Consumers Are People

People like to be treated nicely. They like to feel as if they are individuals, that their pains matter, and that they’re not just another number representing a sale to their favorite brands. More often than not, they want to buy into the lifestyle that a brand is selling, and to feel as if they are a part of something bigger than themselves – think Nike, or Apple. Remember, they need to feel like individuals. Although the climate of competition for consumer loyalty has stiffened significantly in the past decade, the ability to connect with consumers on a beneficial and personal level has also become much easier for brands.

Social media is the key to real-time, always-on customer care

Today’s biggest brands deal with consumers scattered all over the globe, and dealing with cultural nuances, time-zone differences, and countless other obstacles can be tough from a client services perspective. Social media breaks these obstacles down, and provides a convenient, effective, and immediate forum for brands to connect with their consumers and ensure that they are having the best experience possible.

Here are 5 ways that Tracx can better your social media customer care:

1. Be Quick

In Tracx, queries are created that pull in all content that is relevant to a particular brand, their industry, or anything at all that interests them. This content, which is filterable in any way that the organization desires, is then presented in customizable, streamlined dashboards. As soon as a consumer (or potential consumer for that matter) mentions anything that is of interest, the content is presented to Tracx users immediately, and is directly actionable from within the platform. It’s never been easier to keep your finger on the pulse of what your customers are saying, and immediately engage with them accordingly in real-time.

2. Be More Personal

As mentioned above, one of the greatest, most loyalty-inspiring feelings a consumer can experience is the notion that they are much more than just a number to the organizations that they choose to give their business to. Tracx makes this concept much more tangible. Whether it’s engaging via the Tracx platform to respond to a social post publically, or sending a private direct message for complete one-on-one interaction, brands can now easily tailor responses to customer pain points with specific information provided by that customer. Consumers appreciate this personalized approach to customer care.

3. Know When To Route Issues for Greater Attention, and Act Accordingly

While using Tracx, chains of authority are created easily and effectively. If a junior brand representative isn’t ready to be directly engaging with the general public, their publishing abilities are void, yet they can still stage posts of engagement for approval that are then sent to users with higher authority. Pieces of content can also be flagged for immediate action, or tagged to a specific Tracx user. These users will then be notified both within the platform, and via email that they have social posts waiting to be actionized.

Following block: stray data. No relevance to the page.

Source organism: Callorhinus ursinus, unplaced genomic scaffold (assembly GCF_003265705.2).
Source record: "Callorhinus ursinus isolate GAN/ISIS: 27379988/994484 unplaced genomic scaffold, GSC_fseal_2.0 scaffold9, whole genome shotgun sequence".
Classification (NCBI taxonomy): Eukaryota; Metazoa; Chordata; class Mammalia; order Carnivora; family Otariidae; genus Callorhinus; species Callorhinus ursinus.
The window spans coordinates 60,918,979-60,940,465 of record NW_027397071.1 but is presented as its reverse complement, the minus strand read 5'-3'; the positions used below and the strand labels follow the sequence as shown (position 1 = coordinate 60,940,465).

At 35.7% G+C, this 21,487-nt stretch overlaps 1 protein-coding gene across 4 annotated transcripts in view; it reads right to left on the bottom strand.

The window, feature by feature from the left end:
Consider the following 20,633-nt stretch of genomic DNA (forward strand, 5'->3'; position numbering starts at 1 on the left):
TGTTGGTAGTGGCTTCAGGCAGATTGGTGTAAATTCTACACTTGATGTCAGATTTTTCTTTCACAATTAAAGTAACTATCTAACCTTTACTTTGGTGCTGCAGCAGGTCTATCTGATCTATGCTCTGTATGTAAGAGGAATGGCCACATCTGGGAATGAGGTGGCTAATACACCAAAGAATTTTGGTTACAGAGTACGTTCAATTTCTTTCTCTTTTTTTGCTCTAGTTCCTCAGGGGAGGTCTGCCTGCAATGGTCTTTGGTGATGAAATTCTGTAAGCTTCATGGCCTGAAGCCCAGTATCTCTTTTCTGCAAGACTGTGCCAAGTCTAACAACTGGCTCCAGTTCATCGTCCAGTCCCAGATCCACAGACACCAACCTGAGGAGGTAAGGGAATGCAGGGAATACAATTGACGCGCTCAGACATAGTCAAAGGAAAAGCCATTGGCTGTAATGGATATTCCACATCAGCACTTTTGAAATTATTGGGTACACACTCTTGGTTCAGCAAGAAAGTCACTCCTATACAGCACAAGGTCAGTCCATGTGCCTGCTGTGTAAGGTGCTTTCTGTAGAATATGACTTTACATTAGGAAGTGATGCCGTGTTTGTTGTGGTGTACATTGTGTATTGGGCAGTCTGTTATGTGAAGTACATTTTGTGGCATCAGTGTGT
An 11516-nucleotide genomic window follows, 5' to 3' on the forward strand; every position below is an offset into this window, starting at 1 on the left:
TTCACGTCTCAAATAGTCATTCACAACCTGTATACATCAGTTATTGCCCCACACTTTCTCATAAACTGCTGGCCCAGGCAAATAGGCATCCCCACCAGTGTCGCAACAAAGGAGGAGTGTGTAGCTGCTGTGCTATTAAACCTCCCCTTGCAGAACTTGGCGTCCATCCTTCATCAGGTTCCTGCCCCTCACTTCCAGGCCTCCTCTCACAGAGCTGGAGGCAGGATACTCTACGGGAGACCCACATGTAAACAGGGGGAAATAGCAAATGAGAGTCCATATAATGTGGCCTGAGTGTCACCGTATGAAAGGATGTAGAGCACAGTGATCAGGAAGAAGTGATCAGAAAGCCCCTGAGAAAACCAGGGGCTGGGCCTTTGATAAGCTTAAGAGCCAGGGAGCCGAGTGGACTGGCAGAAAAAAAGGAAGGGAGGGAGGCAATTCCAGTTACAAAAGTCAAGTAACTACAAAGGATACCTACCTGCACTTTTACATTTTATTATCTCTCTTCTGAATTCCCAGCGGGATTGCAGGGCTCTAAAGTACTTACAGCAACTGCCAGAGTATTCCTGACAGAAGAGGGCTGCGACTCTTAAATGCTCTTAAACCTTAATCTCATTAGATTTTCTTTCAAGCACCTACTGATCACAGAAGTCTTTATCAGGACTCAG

4. Create a FAQ Database

Organizations using Tracx for customer reap the benefits of proactively handling their customers with swiftness and efficiency. Additionally, by pulling in all social content relevant to your brand, it’s easy to record and categorize recurring themes when it comes to the questions that people routinely ask. This list of FAQ’s can then be turned into a FAQ database, and also used during the onboarding and training process of new client services representatives. Host the FAQ database on your organization’s website, as some customers first preference is to find the answers to their questions on their own. Tracx makes this simple and easy.

5. Monitor and Measure Your Customer Care Performance

With Tracx, organizations set definitive customer care goals, allowing for precise measurement of client services team performance. For example, an enterprise might have the goal of decreasing the average time that it takes a brand representative to respond to a customer complaint. Tracx provides firm numbers to serve as indicators to whether or not these goals are being met. Executives can look at team performance as a whole, or at an individual’s response times.

Contact us today and start delivering real-time, always on customer care with Tracx.

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about tracx

Tracx is a 360-degree social media management software (SMMS) platform delivering unified social intelligence that allows enterprises to manage, share and extract actionable insights, threats and opportunities from the social web.